BALTIMORE, AUG. 31 -- On surely one of the weirdest days in their long and glorious history, the Baltimore Orioles tonight said goodbye to a member of their family, trading veteran left-hander Mike Flanagan to Toronto for a minor league pitcher and a player to be named later.

The trade came a few hours after the Orioles announced that infielder Alan Wiggins had been suspended indefinitely and a few moments before a 4-3 victory over Seattle attended by 15,411 at Memorial Stadium.

In a whirlwind few hours this afternoon, Baltimore General Manager Hank Peters and Toronto General Manager Pat Gillick reached agreement on a trade, with the Orioles to receive right-hander Oswald Peraza, 24, one of the Blue Jays' brightest pitching prospects, plus an unidentified player later.

The second name wasn't announced because that player is on Toronto's 40-man roster and must clear waivers, which will take until about Friday.

To make room for Flanagan on the roster, Toronto released knuckleballer Phil Niekro. Niekor, 48, was 0-3 after being acquired from Cleveland July 9, and 7-14 on the season for a 318-275 career.

The trade wasn't completed until about 7:30, and only after Flanagan, 35, had locked himself in Manager Cal Ripken Sr.'s office and spent 2 1/2 hours on the telephone with his agent, Jerry Kapstein of San Diego, and Gillick.

Flanagan could have vetoed the trade because he's a 10-five man (10 years of major league service, five with one team). He accepted after the Blue Jays agreed to add a year to his $625,000 contract, which was up after this season.

Playoff rosters are set at midnight tonight, and by league rules, Flanagan had to be in Toronto by then. So the Blue Jays sent a jet to Baltimore for Flanagan, an indication of how important they think he'll be in their run for the American League East championship.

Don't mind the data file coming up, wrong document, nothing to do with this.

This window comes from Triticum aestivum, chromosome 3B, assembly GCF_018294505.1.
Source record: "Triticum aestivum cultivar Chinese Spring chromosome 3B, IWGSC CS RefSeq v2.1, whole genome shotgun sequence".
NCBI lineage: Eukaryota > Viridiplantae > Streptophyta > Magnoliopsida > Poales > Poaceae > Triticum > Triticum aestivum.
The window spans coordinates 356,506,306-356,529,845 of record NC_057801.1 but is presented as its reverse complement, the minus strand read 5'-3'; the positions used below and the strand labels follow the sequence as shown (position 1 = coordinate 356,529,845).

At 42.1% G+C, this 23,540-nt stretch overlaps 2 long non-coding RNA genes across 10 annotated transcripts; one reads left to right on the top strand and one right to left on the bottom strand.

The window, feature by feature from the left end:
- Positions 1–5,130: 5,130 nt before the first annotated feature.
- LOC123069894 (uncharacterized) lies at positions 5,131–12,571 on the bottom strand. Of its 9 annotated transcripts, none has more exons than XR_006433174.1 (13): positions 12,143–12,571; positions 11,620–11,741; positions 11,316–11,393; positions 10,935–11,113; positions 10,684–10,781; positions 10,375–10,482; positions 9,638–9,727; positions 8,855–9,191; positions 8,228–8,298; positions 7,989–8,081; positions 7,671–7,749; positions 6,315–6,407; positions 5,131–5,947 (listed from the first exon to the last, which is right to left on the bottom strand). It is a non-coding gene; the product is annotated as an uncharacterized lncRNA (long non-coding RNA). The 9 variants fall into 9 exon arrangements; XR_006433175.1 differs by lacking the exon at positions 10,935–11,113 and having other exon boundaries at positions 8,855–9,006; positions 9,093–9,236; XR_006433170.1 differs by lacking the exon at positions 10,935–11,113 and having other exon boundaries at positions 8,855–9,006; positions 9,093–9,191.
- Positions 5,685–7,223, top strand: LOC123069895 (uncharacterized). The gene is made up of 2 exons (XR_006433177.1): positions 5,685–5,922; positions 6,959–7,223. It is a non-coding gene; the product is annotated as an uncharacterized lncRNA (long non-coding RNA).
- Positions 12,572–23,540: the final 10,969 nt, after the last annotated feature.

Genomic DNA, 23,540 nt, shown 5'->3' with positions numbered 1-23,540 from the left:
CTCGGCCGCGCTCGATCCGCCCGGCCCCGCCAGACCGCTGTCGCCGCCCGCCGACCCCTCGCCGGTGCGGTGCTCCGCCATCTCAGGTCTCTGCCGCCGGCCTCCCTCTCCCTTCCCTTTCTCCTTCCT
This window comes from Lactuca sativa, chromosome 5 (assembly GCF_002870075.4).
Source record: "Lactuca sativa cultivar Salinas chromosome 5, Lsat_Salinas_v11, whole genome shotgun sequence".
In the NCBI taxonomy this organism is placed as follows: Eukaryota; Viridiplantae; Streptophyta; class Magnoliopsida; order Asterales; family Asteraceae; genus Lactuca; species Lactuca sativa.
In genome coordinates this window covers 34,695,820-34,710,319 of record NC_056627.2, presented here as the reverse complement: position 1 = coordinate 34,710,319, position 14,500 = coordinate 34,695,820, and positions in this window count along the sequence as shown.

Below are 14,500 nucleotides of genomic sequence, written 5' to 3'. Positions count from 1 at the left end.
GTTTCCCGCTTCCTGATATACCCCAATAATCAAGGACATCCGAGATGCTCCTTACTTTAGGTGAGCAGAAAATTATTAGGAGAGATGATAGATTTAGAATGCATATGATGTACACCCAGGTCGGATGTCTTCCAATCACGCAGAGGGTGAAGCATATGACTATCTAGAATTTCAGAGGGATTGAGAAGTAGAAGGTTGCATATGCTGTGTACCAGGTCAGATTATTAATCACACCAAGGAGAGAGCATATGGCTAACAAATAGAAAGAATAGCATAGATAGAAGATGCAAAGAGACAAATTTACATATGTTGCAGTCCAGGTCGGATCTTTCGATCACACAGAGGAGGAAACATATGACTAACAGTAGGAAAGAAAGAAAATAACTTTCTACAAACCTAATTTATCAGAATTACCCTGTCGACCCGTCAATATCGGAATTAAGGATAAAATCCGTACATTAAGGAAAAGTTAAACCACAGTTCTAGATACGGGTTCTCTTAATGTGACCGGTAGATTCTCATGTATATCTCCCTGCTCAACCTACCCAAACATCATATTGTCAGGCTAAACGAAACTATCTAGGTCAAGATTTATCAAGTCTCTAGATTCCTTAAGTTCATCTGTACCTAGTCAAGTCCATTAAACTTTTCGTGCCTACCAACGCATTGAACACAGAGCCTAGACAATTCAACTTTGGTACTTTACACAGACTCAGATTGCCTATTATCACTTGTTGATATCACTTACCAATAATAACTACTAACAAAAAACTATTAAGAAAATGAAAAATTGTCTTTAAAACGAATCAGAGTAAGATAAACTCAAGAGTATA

It was an emotional day for several Orioles, especially first baseman Eddie Murray and pitcher Scott McGregor, two of Flanagan's closest friends. Flanagan broke in with the Orioles in 1975, won a Cy Young Award for them in 1979 and, with 139 victories, is the fourth-biggest winner in club history.

With Flanagan's departure, only five players remain from the Orioles' 1983 championship team -- Murray, McGregor, Mike Boddicker, Jim Dwyer and Cal Ripken Jr.

"This has been a very strange day," Flanagan said. "It's sad to be leaving, and difficult. You hope you'll never have to make a decison like this. I have good feelings for the Orioles and wish them the best. I'll always be an Oriole."

Asked what the Blue Jays expect of him, he said, "A pennant. That's about it. I'm just going to go up and do the best I can. They seemed very excited about having me."

He later joked, "I picked up a few games in the standings today."

He appears to have made a terrific career move, going from a team that hasn't been in contention in four years to one that won a division two years ago and currently is one game out of first place.

Flanagan won the admiration of his teammates and managers long ago, first for his intelligence and sense of humor and later by battling back from several potentially career-ending injuries.